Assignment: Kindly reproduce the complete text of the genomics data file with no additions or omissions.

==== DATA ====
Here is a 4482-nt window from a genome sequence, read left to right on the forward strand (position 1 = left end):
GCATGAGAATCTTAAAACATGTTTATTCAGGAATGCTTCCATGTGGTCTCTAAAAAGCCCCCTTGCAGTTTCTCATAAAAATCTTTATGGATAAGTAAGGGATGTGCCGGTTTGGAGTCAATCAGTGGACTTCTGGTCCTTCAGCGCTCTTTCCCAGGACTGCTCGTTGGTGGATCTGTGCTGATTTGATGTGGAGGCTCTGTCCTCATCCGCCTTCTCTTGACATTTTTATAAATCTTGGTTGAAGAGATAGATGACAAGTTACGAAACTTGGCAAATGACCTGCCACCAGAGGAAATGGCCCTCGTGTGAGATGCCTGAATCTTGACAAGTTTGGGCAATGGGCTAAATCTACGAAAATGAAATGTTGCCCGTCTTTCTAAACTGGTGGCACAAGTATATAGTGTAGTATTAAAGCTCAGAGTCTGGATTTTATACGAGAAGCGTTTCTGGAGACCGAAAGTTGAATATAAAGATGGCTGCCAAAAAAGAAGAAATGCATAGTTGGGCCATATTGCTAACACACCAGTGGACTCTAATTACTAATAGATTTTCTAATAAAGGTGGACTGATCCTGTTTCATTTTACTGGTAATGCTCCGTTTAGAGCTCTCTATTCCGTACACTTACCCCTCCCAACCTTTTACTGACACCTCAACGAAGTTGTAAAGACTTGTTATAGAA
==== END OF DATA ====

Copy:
Here is a 4482-nt window from a genome sequence, read left to right on the forward strand (position 1 = left end):
GCATGAGAATCTTAAAACATGTTTATTCAGGAATGCTTCCATGTGGTCTCTAAAAAGCCCCCTTGCAGTTTCTCATAAAAATCTTTATGGATAAGTAAGGGATGTGCCGGTTTGGAGTCAATCAGTGGACTTCTGGTCCTTCAGCGCTCTTTCCCAGGACTGCTCGTTGGTGGATCTGTGCTGATTTGATGTGGAGGCTCTGTCCTCATCCGCCTTCTCTTGACATTTTTATAAATCTTGGTTGAAGAGATAGATGACAAGTTACGAAACTTGGCAAATGACCTGCCACCAGAGGAAATGGCCCTCGTGTGAGATGCCTGAATCTTGACAAGTTTGGGCAATGGGCTAAATCTACGAAAATGAAATGTTGCCCGTCTTTCTAAACTGGTGGCACAAGTATATAGTGTAGTATTAAAGCTCAGAGTCTGGATTTTATACGAGAAGCGTTTCTGGAGACCGAAAGTTGAATATAAAGATGGCTGCCAAAAAAGAAGAAATGCATAGTTGGGCCATATTGCTAACACACCAGTGGACTCTAATTACTAATAGATTTTCTAATAAAGGTGGACTGATCCTGTTTCATTTTACTGGTAATGCTCCGTTTAGAGCTCTCTATTCCGTACACTTACCCCTCCCAACCTTTTACTGACACCTCAACGAAGTTGTAAAGACTTGTTATAGAA